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Gifted Hands: The Ben Carson Story

Gifted Hands: The Ben Carson Story is a 2009 television drama film directed and co-produced by Thomas Carter, written by John Pielmeier, and starring Cuba Gooding Jr., Kimberly Elise and Aunjanue Ellis. The film is based on the life of neurosurgeon Ben Carson from 1961–1987. A Johnson & Johnson Spotlight Presentation, the movie premiered on TNT on Saturday, February 7, 2009. Its title was reused from a 1992 direct-to-video documentary about Carson released by Zondervan and the accompanying book, written with Cecil Murphey.

Gifted Hands: The Ben Carson Story
DVD cover
Written by John Pielmeier
Directed by Thomas Carter
Starring Cuba Gooding Jr.
Kimberly Elise
Aunjanue Ellis
Theme music composer Martin Davich
Country of origin United States
Original language(s) tagalog
Producer(s) Dan Angel
Thomas Carter
Cinematography John B. Aronson
Editor(s) Peter E. Berger
Running time 90 minutes
Production company(s) The Hatchery
Sony Pictures Television
Original network TNT
Sony Pictures Television
Original release
  • February 7, 2009 (2009-02-07)

Gooding Jr. was nominated for the Screen Actors Guild Award for Outstanding Performance by a Male Actor in a Miniseries or Television Movie. Carter was nominated for the Directors Guild of America Award for Outstanding Directing – Television Film. The film additionally received a Critics' Choice Television Award nomination for Best Movie/Miniseries and four Creative Arts Emmy Award nominations.



In 1987, Dr. Ben Carson travels to Germany to meet a couple, Peter and Augusta Rausch, who have twins conjoined at the back of their heads. Dr. Carson believes he might be able to successfully separate them, but realizes that he also risks losing one or both of them. After explaining the risk, and despite that fact, Ben agrees to operate.

During the four months he spends researching and formulating a plan to increase his chances of a successful surgery, the film shifts back to 1961 in Detroit, Michigan, when 11-year-old Ben Carson is failing school. His single mother, Sonya, who had but a third grade education, is distressed about her sons' academic failures and decides to do something about it. First, she requires Ben and his older brother Curtis to learn the multiplication tables, and unbeknownst to them, checks into a mental institution to battle depression. When she returns, she realizes that her sons are watching too much television, deciding to restrict them to only two shows a week and requires them to read two books a week and write reports on them, which frustrates the boys but they soon become hooked on a television quiz show. She hides from them the fact that she does not know how to read the reports.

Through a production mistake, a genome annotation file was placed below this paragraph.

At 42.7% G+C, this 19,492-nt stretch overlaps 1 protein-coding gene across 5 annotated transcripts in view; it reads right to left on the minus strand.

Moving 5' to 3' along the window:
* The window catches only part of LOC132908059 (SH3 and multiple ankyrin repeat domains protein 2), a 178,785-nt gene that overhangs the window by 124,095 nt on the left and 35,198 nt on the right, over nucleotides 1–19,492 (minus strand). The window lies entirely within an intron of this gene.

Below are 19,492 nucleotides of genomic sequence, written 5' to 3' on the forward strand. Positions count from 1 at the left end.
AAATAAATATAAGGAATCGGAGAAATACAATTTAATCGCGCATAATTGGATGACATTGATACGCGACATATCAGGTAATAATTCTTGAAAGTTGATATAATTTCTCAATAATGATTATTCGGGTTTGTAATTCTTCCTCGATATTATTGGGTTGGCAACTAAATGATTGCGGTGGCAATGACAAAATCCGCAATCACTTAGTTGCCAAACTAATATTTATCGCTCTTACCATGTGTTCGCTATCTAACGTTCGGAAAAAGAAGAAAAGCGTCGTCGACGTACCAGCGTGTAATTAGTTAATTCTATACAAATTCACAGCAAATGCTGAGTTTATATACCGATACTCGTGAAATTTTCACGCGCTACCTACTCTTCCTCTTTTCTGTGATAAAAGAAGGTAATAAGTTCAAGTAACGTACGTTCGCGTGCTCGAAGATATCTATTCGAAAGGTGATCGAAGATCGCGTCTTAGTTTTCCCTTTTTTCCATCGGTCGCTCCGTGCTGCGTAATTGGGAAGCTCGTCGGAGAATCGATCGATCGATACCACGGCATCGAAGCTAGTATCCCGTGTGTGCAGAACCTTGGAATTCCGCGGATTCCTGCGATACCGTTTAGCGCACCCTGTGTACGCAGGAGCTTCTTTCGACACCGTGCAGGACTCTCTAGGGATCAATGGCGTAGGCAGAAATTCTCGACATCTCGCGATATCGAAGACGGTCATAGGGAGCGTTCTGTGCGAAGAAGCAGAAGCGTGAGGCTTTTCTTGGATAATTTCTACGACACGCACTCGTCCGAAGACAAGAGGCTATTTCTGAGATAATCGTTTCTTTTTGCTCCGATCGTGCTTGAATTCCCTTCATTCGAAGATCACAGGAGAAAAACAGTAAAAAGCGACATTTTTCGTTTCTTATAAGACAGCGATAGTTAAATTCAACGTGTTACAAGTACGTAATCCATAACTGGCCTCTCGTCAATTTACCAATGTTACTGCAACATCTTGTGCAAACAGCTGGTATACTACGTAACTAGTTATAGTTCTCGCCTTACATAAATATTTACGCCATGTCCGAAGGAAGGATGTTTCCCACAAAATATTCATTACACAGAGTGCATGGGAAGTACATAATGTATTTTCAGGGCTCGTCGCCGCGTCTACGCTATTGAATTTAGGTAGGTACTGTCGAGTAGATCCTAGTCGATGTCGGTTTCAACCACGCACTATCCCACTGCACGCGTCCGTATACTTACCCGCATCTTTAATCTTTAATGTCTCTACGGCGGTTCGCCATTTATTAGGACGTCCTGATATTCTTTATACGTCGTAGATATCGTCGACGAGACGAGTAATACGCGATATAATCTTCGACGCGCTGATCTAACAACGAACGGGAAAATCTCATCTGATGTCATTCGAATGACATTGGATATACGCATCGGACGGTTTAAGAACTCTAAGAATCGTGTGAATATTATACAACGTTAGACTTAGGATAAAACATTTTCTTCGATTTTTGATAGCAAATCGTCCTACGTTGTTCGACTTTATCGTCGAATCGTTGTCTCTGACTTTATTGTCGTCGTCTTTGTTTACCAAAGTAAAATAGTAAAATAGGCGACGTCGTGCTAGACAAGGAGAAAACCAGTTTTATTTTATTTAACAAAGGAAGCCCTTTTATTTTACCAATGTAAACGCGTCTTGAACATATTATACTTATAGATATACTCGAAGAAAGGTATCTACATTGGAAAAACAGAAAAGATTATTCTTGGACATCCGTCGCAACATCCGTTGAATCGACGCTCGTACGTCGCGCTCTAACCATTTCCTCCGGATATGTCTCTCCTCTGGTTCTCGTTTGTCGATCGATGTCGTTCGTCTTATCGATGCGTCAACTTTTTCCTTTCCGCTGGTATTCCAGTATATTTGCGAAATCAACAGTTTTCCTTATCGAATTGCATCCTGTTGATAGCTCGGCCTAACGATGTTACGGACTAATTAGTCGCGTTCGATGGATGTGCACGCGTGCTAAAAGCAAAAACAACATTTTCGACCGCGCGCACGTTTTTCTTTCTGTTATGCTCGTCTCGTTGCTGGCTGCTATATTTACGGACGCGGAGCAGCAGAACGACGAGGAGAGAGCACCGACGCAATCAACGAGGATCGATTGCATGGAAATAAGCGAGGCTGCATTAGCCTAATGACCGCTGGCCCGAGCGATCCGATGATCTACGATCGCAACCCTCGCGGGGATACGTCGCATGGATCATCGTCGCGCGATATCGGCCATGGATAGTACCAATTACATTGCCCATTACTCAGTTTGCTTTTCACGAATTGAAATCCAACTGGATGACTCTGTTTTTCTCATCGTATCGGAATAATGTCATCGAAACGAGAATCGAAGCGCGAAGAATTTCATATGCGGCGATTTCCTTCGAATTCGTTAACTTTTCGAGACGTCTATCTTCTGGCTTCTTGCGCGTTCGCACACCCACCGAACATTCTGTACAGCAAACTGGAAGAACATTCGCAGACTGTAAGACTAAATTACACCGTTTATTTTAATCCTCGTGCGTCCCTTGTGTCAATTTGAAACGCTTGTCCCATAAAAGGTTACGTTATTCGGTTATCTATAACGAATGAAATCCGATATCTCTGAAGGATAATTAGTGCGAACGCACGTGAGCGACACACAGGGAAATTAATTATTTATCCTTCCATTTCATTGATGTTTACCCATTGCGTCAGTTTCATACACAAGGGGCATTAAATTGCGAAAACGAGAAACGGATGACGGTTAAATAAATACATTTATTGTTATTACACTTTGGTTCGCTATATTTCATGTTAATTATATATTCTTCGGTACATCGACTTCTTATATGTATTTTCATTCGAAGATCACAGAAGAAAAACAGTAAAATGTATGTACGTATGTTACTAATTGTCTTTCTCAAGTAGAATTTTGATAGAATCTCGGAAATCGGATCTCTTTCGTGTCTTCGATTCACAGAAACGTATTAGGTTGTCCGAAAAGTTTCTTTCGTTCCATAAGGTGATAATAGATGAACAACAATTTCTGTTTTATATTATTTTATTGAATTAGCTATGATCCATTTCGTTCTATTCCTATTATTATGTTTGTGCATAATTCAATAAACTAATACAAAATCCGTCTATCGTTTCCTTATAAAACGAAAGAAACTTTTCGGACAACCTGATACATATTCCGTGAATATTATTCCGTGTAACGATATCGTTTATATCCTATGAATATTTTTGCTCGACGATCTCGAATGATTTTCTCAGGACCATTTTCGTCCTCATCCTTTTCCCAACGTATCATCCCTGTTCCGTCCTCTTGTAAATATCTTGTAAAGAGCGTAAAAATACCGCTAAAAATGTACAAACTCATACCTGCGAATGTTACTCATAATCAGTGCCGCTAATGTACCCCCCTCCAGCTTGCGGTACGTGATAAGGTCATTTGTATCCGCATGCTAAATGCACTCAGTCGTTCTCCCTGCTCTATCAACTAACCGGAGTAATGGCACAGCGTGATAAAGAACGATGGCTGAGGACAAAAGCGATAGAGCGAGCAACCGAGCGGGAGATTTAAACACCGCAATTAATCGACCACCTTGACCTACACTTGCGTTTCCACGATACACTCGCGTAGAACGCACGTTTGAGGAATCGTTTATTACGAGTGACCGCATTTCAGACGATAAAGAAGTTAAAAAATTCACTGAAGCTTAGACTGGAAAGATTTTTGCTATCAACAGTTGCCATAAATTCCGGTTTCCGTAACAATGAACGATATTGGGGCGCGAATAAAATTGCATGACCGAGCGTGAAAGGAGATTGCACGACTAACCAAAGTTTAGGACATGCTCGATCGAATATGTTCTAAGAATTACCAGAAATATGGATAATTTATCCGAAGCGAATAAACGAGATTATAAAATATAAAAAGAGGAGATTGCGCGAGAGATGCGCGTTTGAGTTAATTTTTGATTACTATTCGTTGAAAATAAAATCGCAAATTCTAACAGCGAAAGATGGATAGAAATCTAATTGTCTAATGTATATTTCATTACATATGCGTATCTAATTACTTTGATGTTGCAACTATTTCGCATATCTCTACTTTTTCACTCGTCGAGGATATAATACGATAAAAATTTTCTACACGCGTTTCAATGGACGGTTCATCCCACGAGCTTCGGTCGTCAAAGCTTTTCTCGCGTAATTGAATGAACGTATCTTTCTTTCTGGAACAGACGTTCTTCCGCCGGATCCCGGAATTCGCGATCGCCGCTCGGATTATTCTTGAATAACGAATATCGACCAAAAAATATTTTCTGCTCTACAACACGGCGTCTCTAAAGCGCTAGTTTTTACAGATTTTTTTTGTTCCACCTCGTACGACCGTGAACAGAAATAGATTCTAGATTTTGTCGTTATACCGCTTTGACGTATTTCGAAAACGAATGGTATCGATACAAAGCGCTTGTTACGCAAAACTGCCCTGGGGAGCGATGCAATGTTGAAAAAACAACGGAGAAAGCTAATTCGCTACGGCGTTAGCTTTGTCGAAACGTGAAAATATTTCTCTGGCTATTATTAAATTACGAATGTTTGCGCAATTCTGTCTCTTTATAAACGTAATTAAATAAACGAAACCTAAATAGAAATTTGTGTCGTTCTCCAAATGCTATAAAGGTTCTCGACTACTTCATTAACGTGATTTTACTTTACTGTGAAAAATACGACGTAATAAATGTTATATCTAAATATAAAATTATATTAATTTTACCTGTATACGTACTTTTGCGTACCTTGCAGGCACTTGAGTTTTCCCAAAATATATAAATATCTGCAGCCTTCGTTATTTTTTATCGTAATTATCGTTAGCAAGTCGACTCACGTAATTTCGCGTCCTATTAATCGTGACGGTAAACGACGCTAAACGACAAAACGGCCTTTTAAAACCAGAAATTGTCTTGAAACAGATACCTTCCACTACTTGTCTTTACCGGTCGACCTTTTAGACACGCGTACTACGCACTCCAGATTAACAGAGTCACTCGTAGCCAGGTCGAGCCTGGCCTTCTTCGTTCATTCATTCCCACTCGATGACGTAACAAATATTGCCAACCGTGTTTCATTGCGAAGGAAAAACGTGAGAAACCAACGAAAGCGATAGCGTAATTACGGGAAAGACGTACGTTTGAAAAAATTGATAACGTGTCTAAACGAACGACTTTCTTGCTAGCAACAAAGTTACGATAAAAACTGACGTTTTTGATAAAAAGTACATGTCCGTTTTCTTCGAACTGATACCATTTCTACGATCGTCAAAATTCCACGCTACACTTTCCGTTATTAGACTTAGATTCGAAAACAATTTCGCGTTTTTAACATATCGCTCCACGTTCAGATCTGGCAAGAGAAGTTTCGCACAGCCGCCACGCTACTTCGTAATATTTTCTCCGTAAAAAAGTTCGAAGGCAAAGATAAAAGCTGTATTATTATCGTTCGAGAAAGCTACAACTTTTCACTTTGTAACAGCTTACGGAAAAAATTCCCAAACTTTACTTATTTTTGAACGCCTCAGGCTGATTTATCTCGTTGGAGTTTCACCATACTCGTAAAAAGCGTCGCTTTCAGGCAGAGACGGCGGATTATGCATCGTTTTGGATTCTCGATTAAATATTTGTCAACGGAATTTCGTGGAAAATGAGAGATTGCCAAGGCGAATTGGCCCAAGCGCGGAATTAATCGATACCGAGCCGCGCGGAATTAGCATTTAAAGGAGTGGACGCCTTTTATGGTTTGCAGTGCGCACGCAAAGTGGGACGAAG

Ben and Curtis soon begin to love reading and learn many things from the world of books, so that within one year Ben goes from the bottom of his class to the top. But Ben has an uncontrollable temper which climaxed in high school when he nearly killed a friend over changing radio stations. Fortunately for his friend and for Ben, his knife hits his friend's belt buckle and breaks. Shocked, Ben runs home and cries out to God to take away his temper. This experience changes his life.

After hard work and strong determination, Ben receives a scholarship to Yale University, where he meets his future wife, Candy Rustin, who supports him in his struggles to get through Yale. After studying neurosurgery, he is accepted as a resident at Johns Hopkins Hospital, where he is faced with a dilemma that could end his career – operate on a dying man without permission or supervision, or let him die. He takes the risk and saves the man's life.

In 1985, after Dr. Carson's mother joins the family in Maryland, Candy is rushed to the hospital where she miscarries their twins. Dr. Carson stays with her all night until the next morning when he does a rare procedure, a hemispherectomy, in which he removes half the brain of a four-year-old who had been convulsing 100 times each day.

The film then returns to where it began: the year 1987, when Dr. Carson is preparing for a risky surgery to separate the twins conjoined at the head. With four months nearing an end, Ben still cannot figure out one final component of his plan. His mother encourages him that he can save the twins. Then he gets an inspiration and confidently prepares for the operation. After about 22 hours into the procedure, Dr. Carson and his team of doctors manage to separate the baby twins, saving two young lives. He tells the emotional and grateful Peter and Augusta that the surgery was a success. The film ends with him surrounded by cameras and microphones in a press con.


Critical receptionEdit

The film received mostly positive reviews from critics. Hal Boedeker of The Orlando Sentinel said of the film, "It's the perfect movie for a country challenged by its new president to do better."[1] Ray Richmond of The Hollywood Reporter wrote, "The film is so good that a little immodesty is not only acceptable but understandable."[2] Audiences enjoyed the film as well, receiving a 7.8/10 rating on IMDb.[3]

Among its detractors, John Maynard of The Washington Post stated, "It is a treacly, plodding affair stunted by awkward transitions and a syrupy soundtrack".[4]


External linksEdit